Our advice for clinicians on the coronavirus is here.
If you are a member of the public looking for information and advice about coronavirus (COVID-19), including information about the COVID-19 vaccine, go to the NHS website. You can also find guidance and support on the GOV.UK website.
Tens of thousands of people have been helped to overcome back pain, arthritis and other muscle, bone and joint conditions without going to hospital, thanks to additional specialist care at local GP surgeries – with millions more set to benefit over the coming years as the NHS delivers on its Long Term Plan.
Trials in 41 areas including Nottingham, West Cheshire and Gloucestershire have seen patients choosing to be assessed and treated for common musculoskeletal conditions by physiotherapists with enhanced skills based in GP practices, rather than waiting to see a GP to get a referral to hospital.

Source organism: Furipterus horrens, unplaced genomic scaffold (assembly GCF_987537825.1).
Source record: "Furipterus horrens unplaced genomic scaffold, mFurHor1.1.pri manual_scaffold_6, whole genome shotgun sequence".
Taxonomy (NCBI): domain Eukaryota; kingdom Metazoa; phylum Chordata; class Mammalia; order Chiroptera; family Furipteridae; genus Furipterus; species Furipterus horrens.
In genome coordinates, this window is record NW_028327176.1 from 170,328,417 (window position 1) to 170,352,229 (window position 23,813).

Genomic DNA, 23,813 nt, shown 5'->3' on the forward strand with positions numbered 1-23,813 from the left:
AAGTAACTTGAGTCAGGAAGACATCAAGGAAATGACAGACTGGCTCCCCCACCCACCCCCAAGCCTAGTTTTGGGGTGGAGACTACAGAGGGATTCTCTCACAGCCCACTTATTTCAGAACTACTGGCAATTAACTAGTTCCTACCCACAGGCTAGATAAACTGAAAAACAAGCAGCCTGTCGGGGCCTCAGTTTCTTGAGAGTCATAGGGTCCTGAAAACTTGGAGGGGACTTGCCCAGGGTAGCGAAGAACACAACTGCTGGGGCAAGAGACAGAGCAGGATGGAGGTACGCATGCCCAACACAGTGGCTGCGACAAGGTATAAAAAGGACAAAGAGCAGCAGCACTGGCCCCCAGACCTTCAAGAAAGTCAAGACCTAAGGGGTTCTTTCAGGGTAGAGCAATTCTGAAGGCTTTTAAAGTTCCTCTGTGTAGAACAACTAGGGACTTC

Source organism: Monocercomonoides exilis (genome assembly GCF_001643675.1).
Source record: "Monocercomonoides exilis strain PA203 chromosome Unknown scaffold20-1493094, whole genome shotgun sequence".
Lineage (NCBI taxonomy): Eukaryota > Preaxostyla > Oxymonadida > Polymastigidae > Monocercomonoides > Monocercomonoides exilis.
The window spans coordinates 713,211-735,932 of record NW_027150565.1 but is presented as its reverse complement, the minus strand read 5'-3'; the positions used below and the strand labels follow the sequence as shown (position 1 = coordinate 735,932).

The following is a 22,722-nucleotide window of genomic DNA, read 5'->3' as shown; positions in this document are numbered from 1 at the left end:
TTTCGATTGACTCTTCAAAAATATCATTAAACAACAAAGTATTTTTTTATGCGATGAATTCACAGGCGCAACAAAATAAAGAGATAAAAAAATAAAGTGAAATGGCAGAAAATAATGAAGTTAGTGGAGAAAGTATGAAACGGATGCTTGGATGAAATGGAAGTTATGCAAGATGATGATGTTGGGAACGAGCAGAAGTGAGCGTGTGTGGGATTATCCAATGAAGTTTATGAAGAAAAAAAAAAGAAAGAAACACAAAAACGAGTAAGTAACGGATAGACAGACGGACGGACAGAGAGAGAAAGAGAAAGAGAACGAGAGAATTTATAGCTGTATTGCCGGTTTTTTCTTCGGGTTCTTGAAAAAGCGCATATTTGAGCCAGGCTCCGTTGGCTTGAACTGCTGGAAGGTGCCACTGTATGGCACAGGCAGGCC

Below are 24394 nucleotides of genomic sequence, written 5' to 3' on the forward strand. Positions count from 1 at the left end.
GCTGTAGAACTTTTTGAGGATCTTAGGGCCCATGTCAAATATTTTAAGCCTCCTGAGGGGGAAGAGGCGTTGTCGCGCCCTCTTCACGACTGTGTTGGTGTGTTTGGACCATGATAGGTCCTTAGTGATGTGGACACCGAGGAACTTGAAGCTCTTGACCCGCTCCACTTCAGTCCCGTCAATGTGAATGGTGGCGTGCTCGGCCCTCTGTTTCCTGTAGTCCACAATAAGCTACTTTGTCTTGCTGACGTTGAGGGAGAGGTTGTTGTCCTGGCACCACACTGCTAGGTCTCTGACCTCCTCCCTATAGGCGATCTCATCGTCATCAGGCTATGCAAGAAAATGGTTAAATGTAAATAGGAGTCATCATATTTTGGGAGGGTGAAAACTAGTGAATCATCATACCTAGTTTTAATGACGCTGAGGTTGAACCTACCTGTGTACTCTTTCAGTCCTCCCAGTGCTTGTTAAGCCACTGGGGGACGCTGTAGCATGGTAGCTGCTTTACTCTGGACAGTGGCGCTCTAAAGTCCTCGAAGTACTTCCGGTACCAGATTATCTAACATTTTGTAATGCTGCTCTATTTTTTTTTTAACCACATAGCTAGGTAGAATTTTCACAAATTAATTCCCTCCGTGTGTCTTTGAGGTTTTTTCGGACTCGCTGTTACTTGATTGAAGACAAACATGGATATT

Evaluation of the service found that in some areas they delivered hundreds of thousands of pounds of savings which the NHS can reinvest into patient care, while patient satisfaction with the care they received was very high – in some cases 100%.
And new polling today shows that people are overwhelmingly in favour of this approach, saying that they would be happy to see a physiotherapist as the first point of contact instead of a GP if they have back or joint complaints.
The service will be rolled out to help patients across the country as part of the NHS Long Term Plan which is expanding services at GP surgeries, with primary care networks joining up care across every community.